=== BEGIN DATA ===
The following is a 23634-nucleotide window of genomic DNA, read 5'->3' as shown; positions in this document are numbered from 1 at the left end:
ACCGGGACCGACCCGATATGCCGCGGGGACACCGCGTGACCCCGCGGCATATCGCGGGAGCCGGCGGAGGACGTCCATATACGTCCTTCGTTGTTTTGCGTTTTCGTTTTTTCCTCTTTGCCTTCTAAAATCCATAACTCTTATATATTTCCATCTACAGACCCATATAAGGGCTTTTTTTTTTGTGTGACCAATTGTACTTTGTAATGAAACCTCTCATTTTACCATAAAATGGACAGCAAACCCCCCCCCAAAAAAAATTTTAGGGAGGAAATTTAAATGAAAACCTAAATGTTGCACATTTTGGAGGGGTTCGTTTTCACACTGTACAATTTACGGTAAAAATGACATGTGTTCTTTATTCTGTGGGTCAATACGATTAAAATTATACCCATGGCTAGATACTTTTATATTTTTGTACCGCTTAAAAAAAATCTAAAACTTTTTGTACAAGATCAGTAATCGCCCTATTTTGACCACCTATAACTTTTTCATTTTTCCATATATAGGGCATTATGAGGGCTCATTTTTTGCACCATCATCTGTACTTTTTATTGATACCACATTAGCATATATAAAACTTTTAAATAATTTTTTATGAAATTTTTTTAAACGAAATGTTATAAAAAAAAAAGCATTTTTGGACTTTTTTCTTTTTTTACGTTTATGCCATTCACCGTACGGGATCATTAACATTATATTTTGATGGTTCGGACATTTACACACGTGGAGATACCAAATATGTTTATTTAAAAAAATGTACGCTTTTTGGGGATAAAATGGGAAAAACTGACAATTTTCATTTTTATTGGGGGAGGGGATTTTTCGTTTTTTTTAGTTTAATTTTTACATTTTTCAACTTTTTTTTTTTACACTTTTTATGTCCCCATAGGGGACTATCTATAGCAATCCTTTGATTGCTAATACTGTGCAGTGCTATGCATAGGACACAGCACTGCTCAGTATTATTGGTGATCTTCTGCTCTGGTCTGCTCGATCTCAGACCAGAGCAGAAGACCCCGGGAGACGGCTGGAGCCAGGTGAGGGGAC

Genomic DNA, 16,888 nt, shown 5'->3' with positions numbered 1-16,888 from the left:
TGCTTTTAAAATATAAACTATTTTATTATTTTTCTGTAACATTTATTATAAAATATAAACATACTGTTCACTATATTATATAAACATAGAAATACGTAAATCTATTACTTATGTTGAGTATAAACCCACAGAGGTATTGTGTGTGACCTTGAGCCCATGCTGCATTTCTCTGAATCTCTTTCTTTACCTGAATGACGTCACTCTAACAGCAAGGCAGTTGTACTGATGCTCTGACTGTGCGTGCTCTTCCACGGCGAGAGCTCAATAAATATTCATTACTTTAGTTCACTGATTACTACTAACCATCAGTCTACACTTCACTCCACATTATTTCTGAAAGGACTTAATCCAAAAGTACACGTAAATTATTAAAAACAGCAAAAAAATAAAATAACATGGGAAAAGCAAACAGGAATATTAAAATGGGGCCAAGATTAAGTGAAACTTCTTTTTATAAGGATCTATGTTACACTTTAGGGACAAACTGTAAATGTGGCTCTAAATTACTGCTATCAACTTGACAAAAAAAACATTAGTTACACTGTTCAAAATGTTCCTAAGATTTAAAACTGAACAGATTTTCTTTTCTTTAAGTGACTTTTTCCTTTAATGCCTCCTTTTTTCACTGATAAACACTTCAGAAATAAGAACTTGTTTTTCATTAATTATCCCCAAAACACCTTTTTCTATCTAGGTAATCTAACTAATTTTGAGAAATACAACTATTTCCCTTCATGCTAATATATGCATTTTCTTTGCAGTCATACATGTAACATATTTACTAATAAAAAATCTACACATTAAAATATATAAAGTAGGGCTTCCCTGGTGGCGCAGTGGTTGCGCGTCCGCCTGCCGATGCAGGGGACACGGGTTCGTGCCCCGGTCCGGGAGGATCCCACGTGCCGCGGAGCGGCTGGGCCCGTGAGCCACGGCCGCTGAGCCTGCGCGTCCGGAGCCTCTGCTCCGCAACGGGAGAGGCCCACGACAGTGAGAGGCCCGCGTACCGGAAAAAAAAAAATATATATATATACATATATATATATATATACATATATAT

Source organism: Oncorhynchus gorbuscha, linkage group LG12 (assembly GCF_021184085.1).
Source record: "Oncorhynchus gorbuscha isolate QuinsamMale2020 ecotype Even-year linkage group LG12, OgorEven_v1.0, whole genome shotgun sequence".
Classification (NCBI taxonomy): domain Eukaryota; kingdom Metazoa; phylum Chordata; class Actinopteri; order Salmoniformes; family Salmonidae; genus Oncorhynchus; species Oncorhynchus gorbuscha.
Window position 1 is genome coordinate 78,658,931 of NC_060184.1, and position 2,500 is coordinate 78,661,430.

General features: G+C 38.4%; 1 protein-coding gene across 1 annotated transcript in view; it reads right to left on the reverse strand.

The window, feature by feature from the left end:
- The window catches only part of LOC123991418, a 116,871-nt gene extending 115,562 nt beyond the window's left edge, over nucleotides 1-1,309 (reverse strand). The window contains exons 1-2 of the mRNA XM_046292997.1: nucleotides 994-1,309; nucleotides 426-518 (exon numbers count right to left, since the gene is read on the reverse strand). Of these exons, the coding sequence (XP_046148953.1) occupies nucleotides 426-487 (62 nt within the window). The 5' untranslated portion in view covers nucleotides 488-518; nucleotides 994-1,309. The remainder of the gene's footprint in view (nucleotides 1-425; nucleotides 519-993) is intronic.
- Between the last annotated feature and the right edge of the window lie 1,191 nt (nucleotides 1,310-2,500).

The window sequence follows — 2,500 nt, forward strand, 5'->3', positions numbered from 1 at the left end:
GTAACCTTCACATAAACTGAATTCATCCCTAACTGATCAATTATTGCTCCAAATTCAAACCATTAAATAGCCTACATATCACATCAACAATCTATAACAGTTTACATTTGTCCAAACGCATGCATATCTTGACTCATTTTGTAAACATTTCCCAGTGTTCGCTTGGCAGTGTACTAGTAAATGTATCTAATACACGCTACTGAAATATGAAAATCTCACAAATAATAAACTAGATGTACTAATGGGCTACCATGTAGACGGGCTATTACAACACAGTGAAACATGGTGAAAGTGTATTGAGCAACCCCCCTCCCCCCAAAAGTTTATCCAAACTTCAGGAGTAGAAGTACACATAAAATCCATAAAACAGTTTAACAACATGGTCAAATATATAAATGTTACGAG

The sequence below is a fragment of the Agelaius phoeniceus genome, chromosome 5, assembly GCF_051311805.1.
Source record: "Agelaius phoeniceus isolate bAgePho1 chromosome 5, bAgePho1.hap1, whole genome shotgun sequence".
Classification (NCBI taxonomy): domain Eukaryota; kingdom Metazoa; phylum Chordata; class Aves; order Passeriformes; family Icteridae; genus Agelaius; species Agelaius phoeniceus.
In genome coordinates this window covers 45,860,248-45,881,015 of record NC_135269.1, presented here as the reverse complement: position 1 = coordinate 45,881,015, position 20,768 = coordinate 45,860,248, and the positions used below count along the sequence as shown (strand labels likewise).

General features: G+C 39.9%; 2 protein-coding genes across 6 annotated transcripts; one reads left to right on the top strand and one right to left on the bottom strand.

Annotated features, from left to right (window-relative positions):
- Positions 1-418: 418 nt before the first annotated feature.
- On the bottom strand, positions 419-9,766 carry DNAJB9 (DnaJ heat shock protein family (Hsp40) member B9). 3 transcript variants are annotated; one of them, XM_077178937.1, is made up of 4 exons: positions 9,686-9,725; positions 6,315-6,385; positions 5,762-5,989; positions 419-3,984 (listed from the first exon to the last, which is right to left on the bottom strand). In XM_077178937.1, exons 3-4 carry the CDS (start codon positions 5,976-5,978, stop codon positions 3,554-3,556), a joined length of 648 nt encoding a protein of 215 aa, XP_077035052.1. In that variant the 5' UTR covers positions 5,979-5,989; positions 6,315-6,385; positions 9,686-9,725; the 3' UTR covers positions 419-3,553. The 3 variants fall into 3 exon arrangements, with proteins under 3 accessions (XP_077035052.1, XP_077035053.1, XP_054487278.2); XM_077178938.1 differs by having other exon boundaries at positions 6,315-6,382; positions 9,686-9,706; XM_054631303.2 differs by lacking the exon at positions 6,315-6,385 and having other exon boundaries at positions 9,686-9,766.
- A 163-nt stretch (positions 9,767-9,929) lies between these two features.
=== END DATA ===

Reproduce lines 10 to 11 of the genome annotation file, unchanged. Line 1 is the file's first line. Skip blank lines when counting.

The window, feature by feature from the left end:
- The window catches only part of LOC123991418, a 116,871-nt gene extending 115,562 nt beyond the window's left edge, over nucleotides 1-1,309 (reverse strand). The window contains exons 1-2 of the mRNA XM_046292997.1: nucleotides 994-1,309; nucleotides 426-518 (exon numbers count right to left, since the gene is read on the reverse strand). Of these exons, the coding sequence (XP_046148953.1) occupies nucleotides 426-487 (62 nt within the window). The 5' untranslated portion in view covers nucleotides 488-518; nucleotides 994-1,309. The remainder of the gene's footprint in view (nucleotides 1-425; nucleotides 519-993) is intronic.